Walgreens Boots Alliance shares had their worst day since August 2014 on Tuesday after the pharmacy chain missed earnings estimates and slashed its outlook for 2019 amid shrinking profits from the sale of generic drugs.
Walgreens CEO Stefano Pessina called the second quarter “the most difficult quarter we have had” since the merger with Alliance Boots was completed in December 2014,” citing “significant reimbursement pressure” from local pharmacies, “compounded by lower generic deflation, as well as continued consumer market challenges in the U.S. and U.K.”
For the quarter, the company reported adjusted earnings of $1.64 per share, missing analysts’ estimates of $1.72 per share. Revenue came in at $34.5 billion compared to estimates for $34.6 billion.
Net profit decreased 14.3% to $1.2 billion while gross profit dropped 3.2% to $7.8 billion.
Walgreens shares fell 12.8% to $55.36 in trading Tuesday as the company also reduced its 2019 earnings projection to roughly flat, compared with its previous forecast of 7% to 12% growth. “A number of the trends we had been expecting and preparing for impacted us significantly more quickly than we had anticipated,” Pessina told analysts in an earnings call.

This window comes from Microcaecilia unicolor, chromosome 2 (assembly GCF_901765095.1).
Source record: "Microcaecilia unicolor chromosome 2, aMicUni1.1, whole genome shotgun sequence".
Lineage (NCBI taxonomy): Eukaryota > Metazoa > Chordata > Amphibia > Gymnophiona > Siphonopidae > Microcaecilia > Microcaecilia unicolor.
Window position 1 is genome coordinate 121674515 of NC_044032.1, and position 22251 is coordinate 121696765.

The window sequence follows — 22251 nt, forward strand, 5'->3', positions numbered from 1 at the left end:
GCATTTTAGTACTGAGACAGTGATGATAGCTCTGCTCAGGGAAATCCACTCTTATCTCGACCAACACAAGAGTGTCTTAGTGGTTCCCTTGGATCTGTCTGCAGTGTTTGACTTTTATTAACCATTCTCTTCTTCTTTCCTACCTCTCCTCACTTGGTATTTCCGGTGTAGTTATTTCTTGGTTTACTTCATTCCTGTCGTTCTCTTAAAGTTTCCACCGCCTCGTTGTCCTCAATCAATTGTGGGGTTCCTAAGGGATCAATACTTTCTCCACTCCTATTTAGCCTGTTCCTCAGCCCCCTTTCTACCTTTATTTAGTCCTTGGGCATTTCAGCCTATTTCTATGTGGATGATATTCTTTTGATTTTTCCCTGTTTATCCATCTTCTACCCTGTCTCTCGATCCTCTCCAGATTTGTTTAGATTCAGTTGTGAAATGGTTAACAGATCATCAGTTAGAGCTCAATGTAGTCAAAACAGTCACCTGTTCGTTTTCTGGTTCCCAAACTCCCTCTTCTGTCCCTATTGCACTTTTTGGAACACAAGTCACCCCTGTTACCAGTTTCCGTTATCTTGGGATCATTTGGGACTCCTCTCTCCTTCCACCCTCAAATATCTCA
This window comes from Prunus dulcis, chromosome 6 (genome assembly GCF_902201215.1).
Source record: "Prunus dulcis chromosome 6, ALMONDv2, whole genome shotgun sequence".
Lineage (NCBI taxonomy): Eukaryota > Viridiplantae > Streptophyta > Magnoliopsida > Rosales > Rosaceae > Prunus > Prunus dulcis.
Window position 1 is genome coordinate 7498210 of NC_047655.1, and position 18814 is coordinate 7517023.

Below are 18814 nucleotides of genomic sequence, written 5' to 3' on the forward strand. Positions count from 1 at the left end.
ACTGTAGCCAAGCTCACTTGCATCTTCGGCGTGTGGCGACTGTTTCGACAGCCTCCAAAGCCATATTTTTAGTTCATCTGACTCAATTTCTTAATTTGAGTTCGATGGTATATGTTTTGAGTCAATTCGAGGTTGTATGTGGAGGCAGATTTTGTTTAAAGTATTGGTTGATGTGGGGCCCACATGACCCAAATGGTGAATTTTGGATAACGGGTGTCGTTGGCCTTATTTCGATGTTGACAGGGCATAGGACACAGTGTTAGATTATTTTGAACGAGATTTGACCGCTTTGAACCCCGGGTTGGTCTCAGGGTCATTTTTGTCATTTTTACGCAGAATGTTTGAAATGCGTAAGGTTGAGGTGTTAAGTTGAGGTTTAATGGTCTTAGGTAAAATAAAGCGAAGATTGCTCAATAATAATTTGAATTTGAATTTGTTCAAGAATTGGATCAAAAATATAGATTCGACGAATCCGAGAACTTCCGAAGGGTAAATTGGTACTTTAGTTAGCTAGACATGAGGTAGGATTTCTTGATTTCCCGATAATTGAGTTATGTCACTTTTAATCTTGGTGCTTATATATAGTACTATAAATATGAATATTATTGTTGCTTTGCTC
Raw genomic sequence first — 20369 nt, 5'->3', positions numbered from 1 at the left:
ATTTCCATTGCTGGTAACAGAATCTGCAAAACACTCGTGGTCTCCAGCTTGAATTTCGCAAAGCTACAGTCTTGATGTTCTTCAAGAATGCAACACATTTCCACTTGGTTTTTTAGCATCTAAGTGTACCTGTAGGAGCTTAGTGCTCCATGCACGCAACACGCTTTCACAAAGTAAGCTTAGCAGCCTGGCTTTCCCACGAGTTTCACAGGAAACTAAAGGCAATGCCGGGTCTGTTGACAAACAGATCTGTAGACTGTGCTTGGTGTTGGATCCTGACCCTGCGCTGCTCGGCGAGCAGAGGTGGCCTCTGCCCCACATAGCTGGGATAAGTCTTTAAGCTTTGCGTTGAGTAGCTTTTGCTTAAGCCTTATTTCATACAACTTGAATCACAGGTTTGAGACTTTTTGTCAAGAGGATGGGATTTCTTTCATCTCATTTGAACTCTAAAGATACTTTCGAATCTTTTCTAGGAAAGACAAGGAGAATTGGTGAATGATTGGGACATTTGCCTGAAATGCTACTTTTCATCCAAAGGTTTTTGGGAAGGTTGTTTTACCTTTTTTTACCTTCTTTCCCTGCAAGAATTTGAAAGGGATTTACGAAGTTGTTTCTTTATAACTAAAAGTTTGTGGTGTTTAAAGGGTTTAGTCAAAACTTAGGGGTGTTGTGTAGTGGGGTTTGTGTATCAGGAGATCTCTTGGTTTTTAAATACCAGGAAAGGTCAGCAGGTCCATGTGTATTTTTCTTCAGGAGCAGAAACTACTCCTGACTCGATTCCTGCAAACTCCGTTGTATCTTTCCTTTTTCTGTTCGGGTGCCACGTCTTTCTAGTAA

“This was truly a terrible [report], as most metrics missed materially,” Evercore analyst Ross Muken said in a note to clients.
As The Wall Street Journal reports, “Shrinking profits from the sale of generic drugs are weighing on the country’s biggest pharmacy chains,” with CVS also issuing a disappointing earnings outlook for 2019.
Walgreens and CVS are also “getting squeezed as they negotiate with pharmacy benefit managers, which choose which drugs to cover and wrest lower prices from drugmakers through rebates. Although CVS owns one of the country’s biggest PBMs, Walgreens doesn’t, leaving it more exposed to onerous demands,” the WSJ noted.
Walgreens overall sales rose 4.5% to $34.5 billion in the second quarter but same-store sales fell 3.8%, reflecting a weak cough, cold, and flu season compared with the previous year.
To boost the bottom line, the company has increased its annual cost-cutting target from more than $1 billion to more than $1.5 billion by fiscal 2022.